The Blanchard River appears to be running full more days than not for the past year. Except for southern Hancock County, soils in the area have not completely dried out since about the fall of 2018. Subsoil and surface soil moisture levels have been adequate, or more often excessive, during this time.

The geologic nature of our soils is the cause of the slow drying process. Even though most of Hancock County is not in the geologic area called the Black Swamp, its soils are similar, having poor subsurface drainage caused by large deposits of fine to medium-textured particles — also known as clay.

Soils in the area were known to be fertile, but excessive water and drainage issues prevented practical use of the land. This changed in the late 1800s when technology allowed a complex drainage system to be built in the region, allowing for timely crops to be planted along with the establishment of cities and factories.

However, as villages and cities expanded and more people moved into the area, wastewater became more of an issue. The type and nature of indigenous soils greatly affects the ability of anyone living outside a municipal treatment facility (sewer system) to filter and treat wastewater in ways that protect existing ground and surface water.

The layers of the proper type of soil can remove suspended solids, organic material, ammonia, bacteria and viruses in wastewater. However, the pores of these soils must be fine enough to trap the suspended solids and disease-causing organisms in the wastewater.

The soil must also have sufficient pore space to allow adequate populations of aerobic microorganisms that will feed and degrade organic material and ammonia. Besides the right pore space, these soils must be deep enough to have the capacity to absorb viruses and potential water pollutants such as phosphorus.

Four feet or more of unsaturated soil above a limiting physical feature is necessary to protect the environment and public health. Types of limiting features found in Ohio include seasonable high water tables, hard bedrock, dense clays, glacial till zones, and zones of gravel and sand.

In our area, only about one percent of the soils have depths greater than 3 feet before hitting a limiting condition for wastewater treatment. The majority of our soils have a depth of 12 to 18 inches before a limiting condition.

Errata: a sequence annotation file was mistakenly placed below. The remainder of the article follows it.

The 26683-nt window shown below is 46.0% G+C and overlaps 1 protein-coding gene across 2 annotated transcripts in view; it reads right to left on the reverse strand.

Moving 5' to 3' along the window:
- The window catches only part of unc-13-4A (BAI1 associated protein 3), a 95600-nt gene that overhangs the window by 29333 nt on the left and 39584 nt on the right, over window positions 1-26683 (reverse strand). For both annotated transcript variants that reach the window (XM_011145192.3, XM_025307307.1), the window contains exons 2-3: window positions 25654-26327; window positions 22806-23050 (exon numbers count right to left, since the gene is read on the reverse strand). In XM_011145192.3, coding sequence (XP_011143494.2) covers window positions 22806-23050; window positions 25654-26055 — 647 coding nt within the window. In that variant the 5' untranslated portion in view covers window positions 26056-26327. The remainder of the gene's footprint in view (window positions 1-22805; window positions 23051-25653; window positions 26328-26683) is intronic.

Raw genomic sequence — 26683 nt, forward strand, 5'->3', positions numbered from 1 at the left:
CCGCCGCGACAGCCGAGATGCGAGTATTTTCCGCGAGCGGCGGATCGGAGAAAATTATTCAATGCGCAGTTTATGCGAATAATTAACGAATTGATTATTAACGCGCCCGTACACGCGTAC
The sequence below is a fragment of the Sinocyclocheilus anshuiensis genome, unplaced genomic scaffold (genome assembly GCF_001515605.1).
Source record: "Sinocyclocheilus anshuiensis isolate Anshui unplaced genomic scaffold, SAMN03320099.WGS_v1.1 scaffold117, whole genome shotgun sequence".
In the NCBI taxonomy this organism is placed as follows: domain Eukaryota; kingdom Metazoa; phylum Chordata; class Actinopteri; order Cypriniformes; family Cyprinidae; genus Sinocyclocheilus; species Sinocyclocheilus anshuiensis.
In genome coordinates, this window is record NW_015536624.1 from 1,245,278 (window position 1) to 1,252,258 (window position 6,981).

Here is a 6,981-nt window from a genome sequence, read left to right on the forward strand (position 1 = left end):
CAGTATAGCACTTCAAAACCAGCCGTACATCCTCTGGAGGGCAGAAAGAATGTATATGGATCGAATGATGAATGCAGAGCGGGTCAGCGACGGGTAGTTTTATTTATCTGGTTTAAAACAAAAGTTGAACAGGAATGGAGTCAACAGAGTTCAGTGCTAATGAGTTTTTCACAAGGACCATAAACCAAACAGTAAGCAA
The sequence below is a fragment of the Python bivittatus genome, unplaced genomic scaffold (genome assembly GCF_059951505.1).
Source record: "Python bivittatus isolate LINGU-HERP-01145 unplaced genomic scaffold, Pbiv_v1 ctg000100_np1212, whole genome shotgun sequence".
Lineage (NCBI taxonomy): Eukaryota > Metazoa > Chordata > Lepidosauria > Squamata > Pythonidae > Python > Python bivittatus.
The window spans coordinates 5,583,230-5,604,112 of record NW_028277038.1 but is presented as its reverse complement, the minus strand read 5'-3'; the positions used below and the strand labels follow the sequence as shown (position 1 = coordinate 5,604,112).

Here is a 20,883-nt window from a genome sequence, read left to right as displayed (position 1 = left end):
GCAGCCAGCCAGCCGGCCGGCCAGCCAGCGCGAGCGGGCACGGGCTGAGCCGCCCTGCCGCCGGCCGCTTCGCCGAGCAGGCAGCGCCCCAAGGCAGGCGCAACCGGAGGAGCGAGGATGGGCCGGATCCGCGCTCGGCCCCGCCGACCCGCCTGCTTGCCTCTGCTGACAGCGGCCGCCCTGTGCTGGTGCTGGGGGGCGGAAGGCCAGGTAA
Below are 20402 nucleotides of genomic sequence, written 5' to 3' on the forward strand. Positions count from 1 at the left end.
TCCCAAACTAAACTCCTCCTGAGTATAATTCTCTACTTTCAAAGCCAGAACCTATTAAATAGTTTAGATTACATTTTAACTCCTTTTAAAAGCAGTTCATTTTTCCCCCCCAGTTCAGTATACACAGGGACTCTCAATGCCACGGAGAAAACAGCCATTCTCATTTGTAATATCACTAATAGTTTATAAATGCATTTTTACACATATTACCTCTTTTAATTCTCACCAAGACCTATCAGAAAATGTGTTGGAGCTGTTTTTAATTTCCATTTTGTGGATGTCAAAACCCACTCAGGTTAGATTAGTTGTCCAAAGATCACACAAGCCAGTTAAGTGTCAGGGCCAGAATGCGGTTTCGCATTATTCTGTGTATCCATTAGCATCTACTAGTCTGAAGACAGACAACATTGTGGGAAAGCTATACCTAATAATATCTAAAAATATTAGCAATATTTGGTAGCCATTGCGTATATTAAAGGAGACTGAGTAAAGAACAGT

Seasonable high water table (springtime) accounts for most of the limiting features and, for some soils, a dense till sublayer. To deal with a high seasonable water table, farmers use surface and subsurface drainage systems, cities have built surface systems for faster runoff, and homeowners have sump pumps in basements and crawl spaces.

Historically, wastewater systems for rural homes relied on a buried leach field. These systems are fine when the soil depth is 3 to 4 feet before a limiting barrier. If shallower, the leach field may prevent sewage from reaching the surface of the yard or backing up into the house, but it will fail to remove pollutants from the wastewater.

In our area, most of the soils are not deep enough for a leach field to adequately protect the environment and groundwater. In fact, depending on the county in our area, 39 percent to 80 percent of the soils are less than 1 foot in depth before hitting a limiting feature.

Engineers have developed alternative systems to leach fields for wastewater treatment in shallow soils. These systems are more complicated, require more maintenance and are more expensive than the traditional leach field.

It is known that many of our older homes, housing developments and villages in the rural area do not have adequate septic or sewer systems to protect the environment from potential water quality problems such as capturing phosphorus.

The state has recognized these problems and has offered funding to assist in the cost of replacing old and outdated septic systems. The Ohio Environmental Protection Agency also is working with rural villages to address wastewater issues. On the farm front, the governor created H2Ohio to provide agricultural funds to reduce phosphorus losses from farm fields.

Our soils and a source of water have been the foundation of most of the industries in our area. However, agriculture and communities will have to work together to properly manage these resources and protect them for future generations. Of course, Mother Nature could assist by having fewer intense rain events in the spring.

The Ohio State University Extension has an extensive library of fact sheets and bulletins that discuss Ohio soils and methods to treat wastewater, which is located at:

Specific information on soils and establishing a septic system may be found at

Lentz is extension educator for agriculture and natural resources for the Ohio State University Extension Service in Hancock County.